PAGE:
In the International Journal of Sports Medicine, Martinsen et al. found that people with anxiety and depression often have lower levels of physical activity. They attribute it to the fact that anxiety and depression are often linked with passivity and withdrawal.

 

There have been several longitudinal studies indicating that increased levels of physical activity over time reduce the tendency of developing depression. Dunn and colleagues, in the American Journal of Preventive Medicine, found that those with depression that were hitting the recommended levels of physical activity benefitted far more than those with lower levels of physical activity.

The fact that feeling depressed or anxious makes it harder for most to be physically active, yet physical activity has preventative (and even curative) powers with regard to reducing levels of anxiety and depression, is another of many unfair correlations.

 

The Mental Health Foundationhighlight that physical activity can help people get out into the world and have more social interactions. This can help those with issues such as loneliness and isolation get in touch with others, and potentially help them feel better over time.

 

On the other hand, those with social anxiety or agoraphobia may perceive social interactions as a barrier to physical activity, according to Raglin and Wilson in ‘Exercise Testing and Exercise Prescription for Special Cases’.

 

This is one reason why understanding people’s barriers and enablers to physical activity is important, before you can give them tips on how to increase their activity levels sustainably.

 

Physical activity also improves sleep, which on its own has myriad effects on your mental health and mood. I wrote a Mad World articleon how sleep impacts mental health last month, read that if you want more information on the topic.

 

Easy Ways to Sustainably Integrate Physical Activity into Your Busy Life

●     Try to look internally at what has stopped you or enabled you to be active in the past. What are your current goals for your physical activity? Reflecting on this information, you can try to put together a personalised plan to start being more physically active in a way that will suit your life and preferences, rather than what you may see others doing in the gym or park.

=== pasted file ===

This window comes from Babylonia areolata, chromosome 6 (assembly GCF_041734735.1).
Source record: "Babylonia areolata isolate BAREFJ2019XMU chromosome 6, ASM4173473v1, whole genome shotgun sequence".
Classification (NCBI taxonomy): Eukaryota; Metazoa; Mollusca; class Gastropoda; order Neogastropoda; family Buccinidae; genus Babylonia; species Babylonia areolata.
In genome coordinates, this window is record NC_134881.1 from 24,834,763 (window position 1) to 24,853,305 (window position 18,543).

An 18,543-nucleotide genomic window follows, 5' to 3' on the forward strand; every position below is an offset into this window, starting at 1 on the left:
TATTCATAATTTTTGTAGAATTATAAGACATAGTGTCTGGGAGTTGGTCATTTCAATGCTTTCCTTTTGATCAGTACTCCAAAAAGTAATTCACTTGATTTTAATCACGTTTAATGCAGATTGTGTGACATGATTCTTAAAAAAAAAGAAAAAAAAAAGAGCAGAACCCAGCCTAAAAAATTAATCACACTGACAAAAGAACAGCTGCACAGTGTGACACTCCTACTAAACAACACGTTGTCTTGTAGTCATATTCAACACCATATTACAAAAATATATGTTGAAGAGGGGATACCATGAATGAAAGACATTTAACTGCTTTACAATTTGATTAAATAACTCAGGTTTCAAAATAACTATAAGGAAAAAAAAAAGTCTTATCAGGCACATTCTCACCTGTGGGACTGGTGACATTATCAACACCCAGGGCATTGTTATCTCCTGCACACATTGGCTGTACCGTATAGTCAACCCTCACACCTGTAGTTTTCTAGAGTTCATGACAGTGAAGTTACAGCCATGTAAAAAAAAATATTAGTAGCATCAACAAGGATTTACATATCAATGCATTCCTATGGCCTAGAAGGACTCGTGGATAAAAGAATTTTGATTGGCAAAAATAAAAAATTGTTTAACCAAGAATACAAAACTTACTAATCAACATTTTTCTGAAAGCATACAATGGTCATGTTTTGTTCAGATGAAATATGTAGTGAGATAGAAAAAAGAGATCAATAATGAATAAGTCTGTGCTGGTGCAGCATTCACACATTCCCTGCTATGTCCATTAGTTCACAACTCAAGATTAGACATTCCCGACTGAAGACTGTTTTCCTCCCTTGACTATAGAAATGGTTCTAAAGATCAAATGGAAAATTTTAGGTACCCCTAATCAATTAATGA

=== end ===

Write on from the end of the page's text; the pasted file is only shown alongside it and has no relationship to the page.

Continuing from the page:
●     Doing one session is better than none, so start slowly and build up from there. Often, people think they have to go from zero to five physical activity sessions a week, based on the UK’s recommended amounts. Think back to your last physical activity-based New Year’s resolution — are you still implementing it? How long did it last? If you haven’t been active for a long time, perhaps even since your last PE lesson at school, starting again can be a source of anxiety itself. Taking small steps will make the process more sustainable.

 

●     Try to integrate physical activity into your day-to-day if you find it hard to find time elsewhere. Take the stairs instead of the lift, or get off the bus or tube a stop early and walk briskly for 15 minutes. If you can do that twice a day, five days a week, you’ll be hitting your recommended levels of physical activity!

 

●     Do you find running or going to the gym boring or unpleasant? Then don’t do those forms of physical activity! There are many ways to be active, such as playing sports, dancing, yoga, mowing the lawn, through to taking the stairs instead of the lifts. Try different things out — if you enjoy what you’re doing you are far more likely to sustain the effort.

Khalil Rener

As the Founder of Rener Wellbeing, Khalil Rener is passionate about helping companies and individuals to become happier, healthier and more productive at work and in their personal lives. Rener Wellbeing develop bespoke wellbeing strategies for companies and team, run tailor made workshops, and 1-1 wellbeing support programmes. They currently help companies and individuals in over 10 industries, including Aston Villa Ladies, Pusher, Sport England and Priory Group’s largest hospital - Kneesworth House. Find out more at www.renerwellbeing.com